“Easy, now,” Zanzayed cautioned them, grinning idly. He made no move to rise from the settee on which he was lounging. “Rizlith is a friend.”

“Demons make poor friends,” Bishop Shahai said quietly.

“And Avenists make poor guests,” the succubus retorted. Her eyes flicked across the group, coming to rest on Ephanie, and a sultry smile unfolded across her lovely face. “As we are all poor together, why can’t we…get along?”

“Riz,” the red dragon said reprovingly. “Please don’t taunt Silver Legionnaires. In fact, don’t do anything with them. If you’re bored, I can find entertainments for you.”

“I am anything but bored, Razz,” she said idly, taking two steps back and draping her wings about her shoulders like a cloak. The demon leaned backward against the window behind her and folded her arms under her impressive bosom, deliberately emphasizing it. “This all looks to be exceedingly fascinating. You may have to send me away after all, but give a girl a chance, hmmm?”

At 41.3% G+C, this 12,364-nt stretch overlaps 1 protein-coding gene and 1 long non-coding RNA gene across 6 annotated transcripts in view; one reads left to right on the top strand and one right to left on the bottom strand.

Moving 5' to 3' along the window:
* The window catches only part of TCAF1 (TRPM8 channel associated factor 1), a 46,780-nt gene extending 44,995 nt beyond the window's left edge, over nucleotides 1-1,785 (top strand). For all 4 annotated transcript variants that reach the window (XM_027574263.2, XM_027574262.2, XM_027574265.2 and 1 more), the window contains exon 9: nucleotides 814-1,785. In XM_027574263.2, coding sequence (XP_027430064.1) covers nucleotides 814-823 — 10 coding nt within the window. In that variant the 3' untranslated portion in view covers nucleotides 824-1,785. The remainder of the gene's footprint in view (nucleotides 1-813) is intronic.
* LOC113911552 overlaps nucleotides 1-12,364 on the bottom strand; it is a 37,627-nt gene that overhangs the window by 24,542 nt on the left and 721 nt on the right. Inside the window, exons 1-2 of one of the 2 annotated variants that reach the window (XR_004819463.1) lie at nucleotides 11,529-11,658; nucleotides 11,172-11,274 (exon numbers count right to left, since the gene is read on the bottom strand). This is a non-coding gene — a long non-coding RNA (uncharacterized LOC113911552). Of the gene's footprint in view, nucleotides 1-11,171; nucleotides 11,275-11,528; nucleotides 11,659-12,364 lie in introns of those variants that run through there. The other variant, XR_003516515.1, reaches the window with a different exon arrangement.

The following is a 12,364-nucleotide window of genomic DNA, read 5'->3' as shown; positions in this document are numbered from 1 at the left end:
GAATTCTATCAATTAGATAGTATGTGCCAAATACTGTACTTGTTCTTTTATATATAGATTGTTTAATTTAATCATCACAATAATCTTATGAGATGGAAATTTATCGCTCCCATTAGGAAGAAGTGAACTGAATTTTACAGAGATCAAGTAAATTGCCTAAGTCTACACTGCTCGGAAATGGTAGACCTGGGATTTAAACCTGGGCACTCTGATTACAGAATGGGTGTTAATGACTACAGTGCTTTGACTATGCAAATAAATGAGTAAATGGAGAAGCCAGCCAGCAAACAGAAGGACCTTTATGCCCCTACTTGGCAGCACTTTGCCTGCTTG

“I assume you must know a little something of demonology,” Razzavinax said apologetically to the Bishop. “One must make allowances for the children of Vanislaas. I assure you, Rizlith is no threat to you, or to anyone here.”

“At this time,” Rizlith crooned to no one in particular.

“One must make allowances for one’s hosts,” Bishop Shahai replied smoothly, keeping her eyes on the dragon and ignoring the demon. “If you are confident you have the creature under control, no more need be said about it.”